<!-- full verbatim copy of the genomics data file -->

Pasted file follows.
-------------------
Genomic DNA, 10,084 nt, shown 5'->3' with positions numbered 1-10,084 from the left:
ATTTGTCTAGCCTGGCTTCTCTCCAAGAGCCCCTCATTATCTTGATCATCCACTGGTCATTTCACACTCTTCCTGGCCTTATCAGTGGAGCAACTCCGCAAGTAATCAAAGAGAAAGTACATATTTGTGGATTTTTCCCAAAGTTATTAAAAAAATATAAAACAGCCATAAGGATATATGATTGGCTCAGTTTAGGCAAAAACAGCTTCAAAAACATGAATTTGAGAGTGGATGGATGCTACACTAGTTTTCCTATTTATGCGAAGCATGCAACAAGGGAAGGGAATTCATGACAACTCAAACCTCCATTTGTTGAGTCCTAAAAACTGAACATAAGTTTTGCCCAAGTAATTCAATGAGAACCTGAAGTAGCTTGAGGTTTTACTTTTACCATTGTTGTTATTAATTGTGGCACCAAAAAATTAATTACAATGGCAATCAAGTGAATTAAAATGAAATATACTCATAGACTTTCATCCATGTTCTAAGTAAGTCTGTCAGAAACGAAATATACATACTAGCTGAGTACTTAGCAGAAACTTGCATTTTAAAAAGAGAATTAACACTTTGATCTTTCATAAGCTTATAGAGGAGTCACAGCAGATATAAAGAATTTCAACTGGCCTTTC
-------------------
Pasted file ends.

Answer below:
Genomic DNA, 10,084 nt, shown 5'->3' with positions numbered 1-10,084 from the left:
ATTTGTCTAGCCTGGCTTCTCTCCAAGAGCCCCTCATTATCTTGATCATCCACTGGTCATTTCACACTCTTCCTGGCCTTATCAGTGGAGCAACTCCGCAAGTAATCAAAGAGAAAGTACATATTTGTGGATTTTTCCCAAAGTTATTAAAAAAATATAAAACAGCCATAAGGATATATGATTGGCTCAGTTTAGGCAAAAACAGCTTCAAAAACATGAATTTGAGAGTGGATGGATGCTACACTAGTTTTCCTATTTATGCGAAGCATGCAACAAGGGAAGGGAATTCATGACAACTCAAACCTCCATTTGTTGAGTCCTAAAAACTGAACATAAGTTTTGCCCAAGTAATTCAATGAGAACCTGAAGTAGCTTGAGGTTTTACTTTTACCATTGTTGTTATTAATTGTGGCACCAAAAAATTAATTACAATGGCAATCAAGTGAATTAAAATGAAATATACTCATAGACTTTCATCCATGTTCTAAGTAAGTCTGTCAGAAACGAAATATACATACTAGCTGAGTACTTAGCAGAAACTTGCATTTTAAAAAGAGAATTAACACTTTGATCTTTCATAAGCTTATAGAGGAGTCACAGCAGATATAAAGAATTTCAACTGGCCTTTC